Belgian endive or witloof, the pale rocket-shaped bitter green, is usually served raw in salads, or in my house, as a scoop for something like salmon mousse on a platter of hors d’oeuvre. However, it is superb as a cooked vegetable, especially in the winter, since that’s its main season. I have never seen a Belgian endive growing. From the paleness of its creamy flesh, tinged with yellow and light green, it’s obviously grown in the dark. After doing a little research, I found that the endive, which is part of the chicory family (and not to be confused with curly endive, a bitter leafy green), is grown in a two-part process. The endive that we know is actually a bud forced in a cold dark place during the winter from roots of lettuce-like plants that were grown over the summer and then dug up. Amazing. Who knew?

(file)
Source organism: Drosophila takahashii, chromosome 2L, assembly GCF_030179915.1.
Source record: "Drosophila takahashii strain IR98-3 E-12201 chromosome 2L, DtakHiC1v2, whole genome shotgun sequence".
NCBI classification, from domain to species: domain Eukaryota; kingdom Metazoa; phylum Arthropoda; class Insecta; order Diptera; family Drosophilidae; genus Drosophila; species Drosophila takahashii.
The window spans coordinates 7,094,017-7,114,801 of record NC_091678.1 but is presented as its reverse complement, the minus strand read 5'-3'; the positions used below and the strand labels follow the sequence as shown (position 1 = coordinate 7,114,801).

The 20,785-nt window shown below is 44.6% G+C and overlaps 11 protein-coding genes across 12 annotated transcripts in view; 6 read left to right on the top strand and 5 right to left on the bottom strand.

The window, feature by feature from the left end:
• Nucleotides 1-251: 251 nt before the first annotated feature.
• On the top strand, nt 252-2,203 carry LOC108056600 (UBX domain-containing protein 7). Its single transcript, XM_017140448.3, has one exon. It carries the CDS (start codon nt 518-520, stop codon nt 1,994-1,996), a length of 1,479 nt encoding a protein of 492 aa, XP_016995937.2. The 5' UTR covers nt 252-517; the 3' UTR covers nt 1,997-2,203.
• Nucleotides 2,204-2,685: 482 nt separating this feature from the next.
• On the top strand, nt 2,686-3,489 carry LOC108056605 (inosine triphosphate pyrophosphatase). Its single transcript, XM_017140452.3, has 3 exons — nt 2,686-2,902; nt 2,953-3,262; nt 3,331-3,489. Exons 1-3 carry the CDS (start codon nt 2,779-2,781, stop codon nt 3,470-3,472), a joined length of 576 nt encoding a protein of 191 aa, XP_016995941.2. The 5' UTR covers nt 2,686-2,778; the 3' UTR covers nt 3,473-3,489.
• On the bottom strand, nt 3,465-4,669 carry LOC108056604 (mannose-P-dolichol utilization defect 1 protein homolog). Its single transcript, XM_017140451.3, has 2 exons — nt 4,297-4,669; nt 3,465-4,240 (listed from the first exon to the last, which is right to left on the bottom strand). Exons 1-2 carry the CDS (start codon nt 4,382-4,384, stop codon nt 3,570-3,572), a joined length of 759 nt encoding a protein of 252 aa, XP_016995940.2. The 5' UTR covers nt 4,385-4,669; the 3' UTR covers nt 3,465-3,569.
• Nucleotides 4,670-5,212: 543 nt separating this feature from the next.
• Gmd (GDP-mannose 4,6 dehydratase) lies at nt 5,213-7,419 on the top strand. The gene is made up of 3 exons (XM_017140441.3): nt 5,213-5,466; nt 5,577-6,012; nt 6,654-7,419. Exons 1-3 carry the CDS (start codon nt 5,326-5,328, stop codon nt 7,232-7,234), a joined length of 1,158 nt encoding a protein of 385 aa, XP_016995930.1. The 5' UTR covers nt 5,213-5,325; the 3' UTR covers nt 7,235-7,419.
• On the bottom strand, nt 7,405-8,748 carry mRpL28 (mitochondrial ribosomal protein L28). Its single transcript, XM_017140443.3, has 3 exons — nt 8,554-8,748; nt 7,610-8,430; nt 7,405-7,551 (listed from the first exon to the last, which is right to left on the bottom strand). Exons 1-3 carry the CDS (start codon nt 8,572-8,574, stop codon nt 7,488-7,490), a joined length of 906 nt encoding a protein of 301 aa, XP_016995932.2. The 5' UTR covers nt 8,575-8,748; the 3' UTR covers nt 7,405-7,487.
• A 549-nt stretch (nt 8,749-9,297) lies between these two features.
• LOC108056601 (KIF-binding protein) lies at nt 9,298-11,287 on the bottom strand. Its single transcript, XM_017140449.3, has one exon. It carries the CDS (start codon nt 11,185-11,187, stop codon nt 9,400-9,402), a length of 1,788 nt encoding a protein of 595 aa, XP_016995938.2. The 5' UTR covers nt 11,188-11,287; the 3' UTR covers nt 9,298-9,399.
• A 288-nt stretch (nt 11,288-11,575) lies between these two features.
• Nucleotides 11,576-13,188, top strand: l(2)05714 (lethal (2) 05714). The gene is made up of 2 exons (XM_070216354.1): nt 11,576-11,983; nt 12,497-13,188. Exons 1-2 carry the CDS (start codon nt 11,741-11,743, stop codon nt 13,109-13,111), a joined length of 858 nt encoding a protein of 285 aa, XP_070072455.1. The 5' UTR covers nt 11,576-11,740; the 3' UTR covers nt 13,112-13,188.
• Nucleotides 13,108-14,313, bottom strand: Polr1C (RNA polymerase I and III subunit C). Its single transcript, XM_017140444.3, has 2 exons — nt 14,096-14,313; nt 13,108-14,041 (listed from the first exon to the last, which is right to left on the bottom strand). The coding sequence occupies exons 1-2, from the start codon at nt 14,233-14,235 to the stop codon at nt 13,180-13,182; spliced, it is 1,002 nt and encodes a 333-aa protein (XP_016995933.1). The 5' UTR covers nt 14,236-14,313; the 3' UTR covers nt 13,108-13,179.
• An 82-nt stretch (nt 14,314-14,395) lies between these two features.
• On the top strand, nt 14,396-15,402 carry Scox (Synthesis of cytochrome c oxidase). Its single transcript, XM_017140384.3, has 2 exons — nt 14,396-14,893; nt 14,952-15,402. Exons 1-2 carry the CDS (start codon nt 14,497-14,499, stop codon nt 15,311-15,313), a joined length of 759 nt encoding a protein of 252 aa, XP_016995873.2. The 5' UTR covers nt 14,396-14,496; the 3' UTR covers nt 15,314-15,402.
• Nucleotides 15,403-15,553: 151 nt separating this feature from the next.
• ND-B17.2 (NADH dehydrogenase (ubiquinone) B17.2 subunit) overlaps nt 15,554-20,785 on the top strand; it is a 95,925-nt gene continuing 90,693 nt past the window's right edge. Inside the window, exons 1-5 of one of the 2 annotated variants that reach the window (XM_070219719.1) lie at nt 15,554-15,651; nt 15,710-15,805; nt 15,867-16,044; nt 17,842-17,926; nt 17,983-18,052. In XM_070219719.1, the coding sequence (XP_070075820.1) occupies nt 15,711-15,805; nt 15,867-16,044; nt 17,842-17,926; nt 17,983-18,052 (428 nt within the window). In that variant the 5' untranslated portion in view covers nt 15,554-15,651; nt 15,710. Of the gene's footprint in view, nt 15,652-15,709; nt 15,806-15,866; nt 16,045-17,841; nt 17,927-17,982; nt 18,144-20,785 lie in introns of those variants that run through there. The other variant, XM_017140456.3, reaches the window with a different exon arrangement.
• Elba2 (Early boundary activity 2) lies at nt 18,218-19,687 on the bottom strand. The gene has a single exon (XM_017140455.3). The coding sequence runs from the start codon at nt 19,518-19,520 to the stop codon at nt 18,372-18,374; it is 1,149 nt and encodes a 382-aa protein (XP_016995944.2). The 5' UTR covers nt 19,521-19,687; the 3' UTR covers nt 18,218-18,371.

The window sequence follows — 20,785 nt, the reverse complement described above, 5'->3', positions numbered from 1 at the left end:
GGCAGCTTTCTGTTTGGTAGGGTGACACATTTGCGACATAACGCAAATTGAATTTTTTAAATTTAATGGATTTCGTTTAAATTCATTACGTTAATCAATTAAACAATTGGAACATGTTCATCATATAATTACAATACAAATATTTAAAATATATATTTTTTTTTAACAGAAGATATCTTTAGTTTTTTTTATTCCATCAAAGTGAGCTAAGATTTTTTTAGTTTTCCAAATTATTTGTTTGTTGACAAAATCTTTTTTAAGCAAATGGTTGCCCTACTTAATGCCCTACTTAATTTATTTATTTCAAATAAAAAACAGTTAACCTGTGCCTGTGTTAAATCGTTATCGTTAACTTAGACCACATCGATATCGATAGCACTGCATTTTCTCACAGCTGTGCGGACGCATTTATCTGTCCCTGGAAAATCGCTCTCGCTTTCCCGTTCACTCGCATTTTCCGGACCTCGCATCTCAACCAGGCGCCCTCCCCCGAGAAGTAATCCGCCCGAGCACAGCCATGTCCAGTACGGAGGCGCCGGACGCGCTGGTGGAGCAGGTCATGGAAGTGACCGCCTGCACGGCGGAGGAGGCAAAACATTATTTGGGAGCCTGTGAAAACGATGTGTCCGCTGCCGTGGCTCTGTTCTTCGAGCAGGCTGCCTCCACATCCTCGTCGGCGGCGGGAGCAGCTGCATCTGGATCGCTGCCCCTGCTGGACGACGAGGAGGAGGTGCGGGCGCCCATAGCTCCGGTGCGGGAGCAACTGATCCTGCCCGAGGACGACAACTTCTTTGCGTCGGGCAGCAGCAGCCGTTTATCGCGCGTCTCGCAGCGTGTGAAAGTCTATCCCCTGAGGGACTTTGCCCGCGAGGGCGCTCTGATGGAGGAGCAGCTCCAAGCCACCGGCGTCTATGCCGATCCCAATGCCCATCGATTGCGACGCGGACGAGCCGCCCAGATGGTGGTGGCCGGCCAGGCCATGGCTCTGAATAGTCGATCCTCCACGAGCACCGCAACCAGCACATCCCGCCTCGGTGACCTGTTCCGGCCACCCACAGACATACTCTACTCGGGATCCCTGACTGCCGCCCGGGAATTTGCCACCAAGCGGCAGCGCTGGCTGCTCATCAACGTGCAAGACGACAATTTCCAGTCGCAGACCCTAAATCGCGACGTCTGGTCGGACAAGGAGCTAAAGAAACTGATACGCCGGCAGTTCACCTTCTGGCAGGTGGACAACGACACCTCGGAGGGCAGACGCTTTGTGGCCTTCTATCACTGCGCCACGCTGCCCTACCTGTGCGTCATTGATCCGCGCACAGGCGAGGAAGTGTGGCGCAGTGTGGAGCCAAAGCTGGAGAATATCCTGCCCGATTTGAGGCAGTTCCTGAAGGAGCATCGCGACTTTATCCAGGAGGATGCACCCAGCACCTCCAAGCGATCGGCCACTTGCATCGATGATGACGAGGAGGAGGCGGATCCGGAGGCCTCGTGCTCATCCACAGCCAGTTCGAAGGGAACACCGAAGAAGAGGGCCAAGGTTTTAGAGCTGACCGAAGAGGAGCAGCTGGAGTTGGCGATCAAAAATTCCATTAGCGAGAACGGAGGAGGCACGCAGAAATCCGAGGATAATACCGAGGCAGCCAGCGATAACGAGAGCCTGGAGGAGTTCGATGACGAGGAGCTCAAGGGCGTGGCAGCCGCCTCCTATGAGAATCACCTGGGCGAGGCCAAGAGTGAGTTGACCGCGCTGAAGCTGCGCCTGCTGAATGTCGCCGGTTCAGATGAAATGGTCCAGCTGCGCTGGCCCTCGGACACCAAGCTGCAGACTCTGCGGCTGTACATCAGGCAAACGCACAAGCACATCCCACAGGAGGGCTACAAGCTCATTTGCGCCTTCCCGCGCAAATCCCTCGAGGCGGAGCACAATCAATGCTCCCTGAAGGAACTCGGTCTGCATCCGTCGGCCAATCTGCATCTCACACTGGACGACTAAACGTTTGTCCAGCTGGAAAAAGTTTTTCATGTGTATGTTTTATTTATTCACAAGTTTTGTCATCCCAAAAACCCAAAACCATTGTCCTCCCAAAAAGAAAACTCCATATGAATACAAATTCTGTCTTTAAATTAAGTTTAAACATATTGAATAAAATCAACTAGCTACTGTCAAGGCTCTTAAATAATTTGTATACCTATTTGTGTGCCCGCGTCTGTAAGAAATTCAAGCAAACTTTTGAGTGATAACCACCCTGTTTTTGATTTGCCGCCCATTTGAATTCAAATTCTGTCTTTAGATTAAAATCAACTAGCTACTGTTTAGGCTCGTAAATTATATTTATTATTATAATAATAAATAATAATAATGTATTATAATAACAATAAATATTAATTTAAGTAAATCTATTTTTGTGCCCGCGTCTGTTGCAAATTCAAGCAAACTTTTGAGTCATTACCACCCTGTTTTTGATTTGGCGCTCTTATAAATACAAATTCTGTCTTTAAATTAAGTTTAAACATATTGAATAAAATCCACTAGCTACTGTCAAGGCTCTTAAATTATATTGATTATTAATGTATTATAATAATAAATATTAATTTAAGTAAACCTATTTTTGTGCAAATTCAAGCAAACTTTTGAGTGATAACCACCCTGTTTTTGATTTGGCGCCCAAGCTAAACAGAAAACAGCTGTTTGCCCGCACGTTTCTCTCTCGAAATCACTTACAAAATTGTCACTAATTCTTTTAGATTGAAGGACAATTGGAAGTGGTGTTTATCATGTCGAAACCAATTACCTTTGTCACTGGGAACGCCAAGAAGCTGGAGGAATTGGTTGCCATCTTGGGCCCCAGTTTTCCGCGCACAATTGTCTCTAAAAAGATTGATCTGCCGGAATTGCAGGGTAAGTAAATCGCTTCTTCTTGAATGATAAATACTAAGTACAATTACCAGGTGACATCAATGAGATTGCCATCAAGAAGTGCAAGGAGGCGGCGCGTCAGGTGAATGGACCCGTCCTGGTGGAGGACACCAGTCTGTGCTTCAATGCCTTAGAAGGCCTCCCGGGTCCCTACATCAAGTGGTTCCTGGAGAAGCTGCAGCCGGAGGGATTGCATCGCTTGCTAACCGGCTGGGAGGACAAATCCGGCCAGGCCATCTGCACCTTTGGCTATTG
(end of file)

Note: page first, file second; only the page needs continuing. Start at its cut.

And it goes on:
To braise endives, I cut them in half vertically and lay them flat in butter melted in a wide pan. I sprinkle them with lemon juice and a little sugar and salt, and then add a small amount of water. (For three endives, I used 2 tsp butter, juice of half a lemon, 1 tsp sugar, a pinch of salt and ¼ c water.) With the heat on medium low and the pan covered, the endives cook to a soft, brown and delicious state in about 30 minutes. Cook longer if they’re not browned on the bottom. Check them partway through cooking to make sure that there is water in the pan to avoid scorching.
I served the braised endives with salmon and added some roast potatoes since more people came home for dinner than I thought.